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Pipilotti Rist
Museum of Fine Arts Houston (MFAH), Houston, Texas
Recommendation by Donna Tennant

Pipilotti Rist, "Pixel Forest," 2016, LED installation with media player, installation view at the New Museum, New York. © Pipilotti Rist. Courtesy of the New Museum, New York. Photo: Maris Hutchinson, EPW Studio

Continuing through September 17, 2017

For the fifth consecutive summer, the central gallery of the museum's Cullinan Hall has provided the setting for an immersive installation project. All the shows have been curated to appeal to both adults and children, and they have been so successful that invariably one has to wait in line to experience them. The latest installation, by Swiss video artist Pipilotti Rist, brings together two earlier independently conceived pieces that she and her team have synchronized into a stunning whole. Titled “Pixel Forest,” the work is composed of a “forest” of some 3,000 suspended glowing orbs (“pixels”). “Worry Will Vanish” refers to a pair of videos projected on panoramic screens at right angles to one another. The hanging orbs are arranged to allow us to meander through them in any direction or pattern. The pixels and videos are synchronized so that shifts in the videos are accompanied by changing colors in the orbs, which blink and pulsate. The show is accompanied by a haunting soundscape created by Rist’s long-time music collaborator Anders Guggisberg. The electronic score is a vital element in creating the mesmerizing ambiance of the environment.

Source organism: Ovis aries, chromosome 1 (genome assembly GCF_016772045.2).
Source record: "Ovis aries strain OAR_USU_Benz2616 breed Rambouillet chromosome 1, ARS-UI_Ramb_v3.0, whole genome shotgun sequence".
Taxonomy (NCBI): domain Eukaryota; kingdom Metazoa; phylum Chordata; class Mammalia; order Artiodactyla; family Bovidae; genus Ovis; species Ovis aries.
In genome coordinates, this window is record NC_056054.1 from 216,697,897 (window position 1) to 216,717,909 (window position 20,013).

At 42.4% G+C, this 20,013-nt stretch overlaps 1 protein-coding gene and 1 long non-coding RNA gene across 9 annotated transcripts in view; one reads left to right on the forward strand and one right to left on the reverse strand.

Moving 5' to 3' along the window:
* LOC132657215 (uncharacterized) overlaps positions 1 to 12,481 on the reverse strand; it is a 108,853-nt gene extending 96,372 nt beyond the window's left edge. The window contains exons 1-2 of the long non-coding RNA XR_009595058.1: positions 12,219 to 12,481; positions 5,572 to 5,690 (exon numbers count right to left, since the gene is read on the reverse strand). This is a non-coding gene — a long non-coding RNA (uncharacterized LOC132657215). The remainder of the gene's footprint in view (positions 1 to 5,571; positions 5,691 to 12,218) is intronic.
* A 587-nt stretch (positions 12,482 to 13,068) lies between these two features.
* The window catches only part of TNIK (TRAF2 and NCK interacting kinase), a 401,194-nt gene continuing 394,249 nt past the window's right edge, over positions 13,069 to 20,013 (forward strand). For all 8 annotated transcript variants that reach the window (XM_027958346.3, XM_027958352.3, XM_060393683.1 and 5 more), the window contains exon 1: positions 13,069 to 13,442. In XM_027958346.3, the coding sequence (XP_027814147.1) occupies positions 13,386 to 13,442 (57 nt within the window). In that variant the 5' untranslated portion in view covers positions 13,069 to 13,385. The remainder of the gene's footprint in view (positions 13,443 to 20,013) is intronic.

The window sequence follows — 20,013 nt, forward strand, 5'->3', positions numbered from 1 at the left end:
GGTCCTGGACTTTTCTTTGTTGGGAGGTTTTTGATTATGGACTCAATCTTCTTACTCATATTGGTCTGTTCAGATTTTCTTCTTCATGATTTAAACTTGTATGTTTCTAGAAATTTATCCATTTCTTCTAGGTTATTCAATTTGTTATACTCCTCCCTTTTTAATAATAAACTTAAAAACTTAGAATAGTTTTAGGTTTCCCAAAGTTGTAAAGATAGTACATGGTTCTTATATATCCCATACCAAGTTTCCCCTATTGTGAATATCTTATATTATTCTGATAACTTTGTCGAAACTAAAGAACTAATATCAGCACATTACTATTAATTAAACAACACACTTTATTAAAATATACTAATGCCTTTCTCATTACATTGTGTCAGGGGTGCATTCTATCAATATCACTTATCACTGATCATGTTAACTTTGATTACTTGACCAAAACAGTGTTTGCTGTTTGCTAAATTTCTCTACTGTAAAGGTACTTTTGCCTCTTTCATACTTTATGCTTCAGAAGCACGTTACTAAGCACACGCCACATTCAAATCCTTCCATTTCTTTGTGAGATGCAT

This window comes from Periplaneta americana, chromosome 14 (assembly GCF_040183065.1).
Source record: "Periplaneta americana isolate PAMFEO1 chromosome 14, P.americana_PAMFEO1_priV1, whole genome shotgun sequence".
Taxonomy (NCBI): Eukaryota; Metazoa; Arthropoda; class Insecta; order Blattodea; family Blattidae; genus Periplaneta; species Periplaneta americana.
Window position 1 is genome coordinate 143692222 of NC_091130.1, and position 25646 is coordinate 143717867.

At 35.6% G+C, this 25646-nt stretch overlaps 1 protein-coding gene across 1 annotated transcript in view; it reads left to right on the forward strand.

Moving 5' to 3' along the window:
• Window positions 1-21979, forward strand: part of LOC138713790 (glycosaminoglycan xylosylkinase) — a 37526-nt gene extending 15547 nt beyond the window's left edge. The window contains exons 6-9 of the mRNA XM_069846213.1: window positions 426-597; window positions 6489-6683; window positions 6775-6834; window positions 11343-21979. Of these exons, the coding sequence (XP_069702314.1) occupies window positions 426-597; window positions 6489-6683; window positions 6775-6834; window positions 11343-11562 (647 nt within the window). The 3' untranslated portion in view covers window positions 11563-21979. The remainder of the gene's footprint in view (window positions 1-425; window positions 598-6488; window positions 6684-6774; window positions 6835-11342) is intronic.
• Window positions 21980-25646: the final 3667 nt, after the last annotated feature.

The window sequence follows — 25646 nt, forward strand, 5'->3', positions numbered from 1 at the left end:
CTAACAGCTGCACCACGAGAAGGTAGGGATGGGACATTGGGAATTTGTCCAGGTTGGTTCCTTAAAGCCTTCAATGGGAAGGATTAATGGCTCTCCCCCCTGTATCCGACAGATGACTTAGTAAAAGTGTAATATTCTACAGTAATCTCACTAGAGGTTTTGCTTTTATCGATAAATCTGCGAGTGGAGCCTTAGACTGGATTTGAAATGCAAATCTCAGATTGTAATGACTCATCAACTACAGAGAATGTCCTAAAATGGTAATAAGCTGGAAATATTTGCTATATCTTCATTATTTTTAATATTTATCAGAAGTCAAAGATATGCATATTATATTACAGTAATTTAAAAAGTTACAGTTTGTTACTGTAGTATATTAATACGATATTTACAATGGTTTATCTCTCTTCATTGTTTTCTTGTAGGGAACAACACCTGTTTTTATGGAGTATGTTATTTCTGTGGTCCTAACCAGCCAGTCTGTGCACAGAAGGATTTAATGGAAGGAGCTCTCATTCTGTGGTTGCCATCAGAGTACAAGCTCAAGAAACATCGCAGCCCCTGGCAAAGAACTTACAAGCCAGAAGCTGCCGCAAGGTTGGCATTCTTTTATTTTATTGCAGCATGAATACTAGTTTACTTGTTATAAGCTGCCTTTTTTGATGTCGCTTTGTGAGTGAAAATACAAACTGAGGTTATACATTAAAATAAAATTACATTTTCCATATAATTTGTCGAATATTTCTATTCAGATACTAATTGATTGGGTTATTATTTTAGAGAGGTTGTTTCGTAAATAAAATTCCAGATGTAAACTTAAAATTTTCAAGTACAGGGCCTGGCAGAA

Rist is best known for her videos, and one particularly memorable example was shown a few years ago at the Contemporary Arts Museum Houston. In “Ever is Over All” (1997) a young girl in a blue dress and red shoes walks down a street happily smashing car windows, while a conspicuously female police officer walking by tips her hat to the girl. This and other videos focusing on feminine liberation and the female body have given Rist a reputation as a feminist. In “Worry Will Vanish,” the 10-minute loop ranges from images of the natural landscape to the cosmos to the human body. Extreme close-ups morph into kaleidoscopic abstractions in a combination of CGI, 3-D animation, and the creator’s photography. The videos were inspired by a year Rist spent practicing autogenic training, a technique in which one learns to control breathing, blood pressure, heartbeat, and body temperature to achieve deep relaxation and relieve stress. The installation is both hypnotic and relaxing, with circular cushions on the floor inviting visitors to recline while they experience this memorable environment.

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